By Show and Tell
By Bree Davies
By Bree Davies
By Cory Casciato
By Emilie Johnson
By Robin Edwards
By Bree Davis
By Josiah M. Hesse
Dead Man Walking. We are one of the last Western nations to retain the death penalty, but you don't hear much about it these days. Where executions were once front-page news, they're now relegated to single paragraphs far back in the paper — if they're mentioned at all. In an attempt to bring light to the subject, Sister Helen Prejean published Dead Man Walking, an account of her work with death-row inmates; the book became a film in 1996. Actor Tim Robbins's version of the script is agitprop, though agitprop in an honorable tradition. It shows Sister Prejean, played here by Terry Ann Watts, being drawn inexorably into contact with Matt Poncelet, who killed a teenage boy and raped the boy's companion, then stood by while his partner murdered her. Scene by scene, we're led through the issues surrounding capital punishment: The loneliness of death row inmates and the inhuman bureaucratic process that has a living man measured for his coffin are weighed against the agony of the victims' families and their demands for revenge. We're also privy to Sister Prejean's spiritual uncertainty in the face of all this, and her determination to bring something human — empathy, conversation, a piece of music — into the gray, equivocal world of death row. Although Watts gives a beautiful performance and Steve Pardun holds up his end as Poncelet, most of the rest of the cast seems to comprise non-actors, and this, coupled with the fact that the script needs trimming, makes for a long evening. Still, the Victorian should be commended for bringing attention to this important issue. Presented by Glass Slipper Productions and the Denver Victorian Playhouse through June 3, 4201 Hooker Street, 303-433-4343, www.denvervic.com. Reviewed April 26.
Dog Sees God: Confessions of a Teenage Blockhead. Apparently major changes occurred when members of Charles Schulz's well-loved Peanuts gang reached their teens: Pigpen became a sex-obsessed, homophobic jock; Lucy entered a psych ward after setting the little red-haired girl's hair on fire; Linus morphed into a dazed pothead; Schroeder became gay. And Snoopy died of rabies. Although this play uses none of the actual names from the strip, it's pretty easy to tell who represents whom. And despite the sex and drugs, despite a sudden and unexpected turn into violence, Dog Sees God is less a sendup than an affectionate tribute, as essentially sweet-natured as the cartoon strip itself. The play does have flaws — an inconsistency in some of the characters, the occasional stereotypical comment or action. But as directed by Nick Sugar, it makes for a funny, endearing and occasionally touching evening. Presented by Avenue Theater through June 9, 417 East 17th Avenue, 303-321-5925, www.avenuetheater.com. Reviewed May 17.
Lobby Hero. The title of the play is ironic, as you might guess, since the lobby hero is Jeff, a security guard for a Manhattan apartment building. As the play opens, Jeff is engaged in conversation with his supervisor, William, a stickler for rules. But William's brother has been accused of a crime and has asked him to provide an alibi. The conflict between his profound respect for the law and his desire to help his brother is tearing William apart. And this conflict between truth and loyalty — along with a more general question about what constitutes an ethical life — is at the heart of the play. Between memories of his bullying but heroic father and his interactions with the other characters, Jeff searches for a role model. Still, Lobby Hero is anything but a moral treatise. It's a very funny play filled with wonderfully quirky dialogue and peopled by multi-dimensional characters, and Terry Dodd has mounted an excellent production. Presented by Miners Alley Playhouse through June 17, 1224 Washington Avenue, Golden, 303-935-3044, www.minersalley.com.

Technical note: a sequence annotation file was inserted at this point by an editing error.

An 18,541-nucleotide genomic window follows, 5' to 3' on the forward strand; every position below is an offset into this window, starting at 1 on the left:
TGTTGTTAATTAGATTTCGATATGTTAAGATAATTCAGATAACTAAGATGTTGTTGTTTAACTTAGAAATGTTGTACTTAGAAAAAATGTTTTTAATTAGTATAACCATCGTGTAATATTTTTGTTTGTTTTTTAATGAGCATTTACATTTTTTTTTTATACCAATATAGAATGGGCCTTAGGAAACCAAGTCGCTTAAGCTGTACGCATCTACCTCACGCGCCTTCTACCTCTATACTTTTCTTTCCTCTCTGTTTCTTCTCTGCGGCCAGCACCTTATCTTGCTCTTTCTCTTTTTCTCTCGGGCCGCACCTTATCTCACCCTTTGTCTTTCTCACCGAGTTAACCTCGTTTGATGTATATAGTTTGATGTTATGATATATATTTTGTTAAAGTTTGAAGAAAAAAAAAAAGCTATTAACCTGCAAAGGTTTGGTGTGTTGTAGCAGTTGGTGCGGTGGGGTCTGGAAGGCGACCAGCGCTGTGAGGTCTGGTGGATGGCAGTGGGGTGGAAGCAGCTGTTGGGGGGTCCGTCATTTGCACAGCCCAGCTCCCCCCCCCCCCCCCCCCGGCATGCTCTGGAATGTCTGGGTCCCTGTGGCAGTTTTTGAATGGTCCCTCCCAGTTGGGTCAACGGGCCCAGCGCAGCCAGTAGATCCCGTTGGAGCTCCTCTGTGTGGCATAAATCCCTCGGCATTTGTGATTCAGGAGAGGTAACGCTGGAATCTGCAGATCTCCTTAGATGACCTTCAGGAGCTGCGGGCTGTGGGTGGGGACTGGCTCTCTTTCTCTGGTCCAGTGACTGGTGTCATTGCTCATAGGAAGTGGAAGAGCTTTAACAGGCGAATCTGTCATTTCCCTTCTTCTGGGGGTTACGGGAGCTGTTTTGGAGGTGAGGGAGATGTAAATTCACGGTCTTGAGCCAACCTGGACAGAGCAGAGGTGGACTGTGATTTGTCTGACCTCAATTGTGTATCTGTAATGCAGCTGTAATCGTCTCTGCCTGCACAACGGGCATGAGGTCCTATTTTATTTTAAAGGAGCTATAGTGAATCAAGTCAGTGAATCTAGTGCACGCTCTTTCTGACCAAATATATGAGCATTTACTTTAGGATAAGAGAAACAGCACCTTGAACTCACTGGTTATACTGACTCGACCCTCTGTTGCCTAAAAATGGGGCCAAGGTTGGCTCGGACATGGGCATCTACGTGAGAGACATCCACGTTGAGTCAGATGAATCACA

Mall*Mart, the Musical! Curious Theatre's Mall*Mart, the Musical! seems to break into two different productions. The first act details the life of one Walt Samson — a stand-in for Sam Walton, founder of Wal-Mart — and shows his rise to wealth and prominence, as well as the wreckage he left in his wake. The script is flat and the acting execrable. But after the intermission, something miraculous happens. The script gets lively and clever. The very same performers spring to life, becoming humorous, eccentric, even touching people — caricatures still, but also real human beings: tired workers, wolfish business execs, a young couple torn apart by the husband's shopaholism. This is telling social commentary but also terrific theater, replete with a slew of great songs by Bruce Barthol. You've heard all the arguments against Wal-Mart, and author Joan Holden makes them all again here, but from her affectionate parody of old-hippie, stoner bands to her weird AA-style shopaholic support group, the tone is stylish and good-humored. Presented by Curious Theatre Company through June 9, Acoma Center, 1080 Acoma Street, 303-623-0524, www.curioustheatre.org. Reviewed May 10.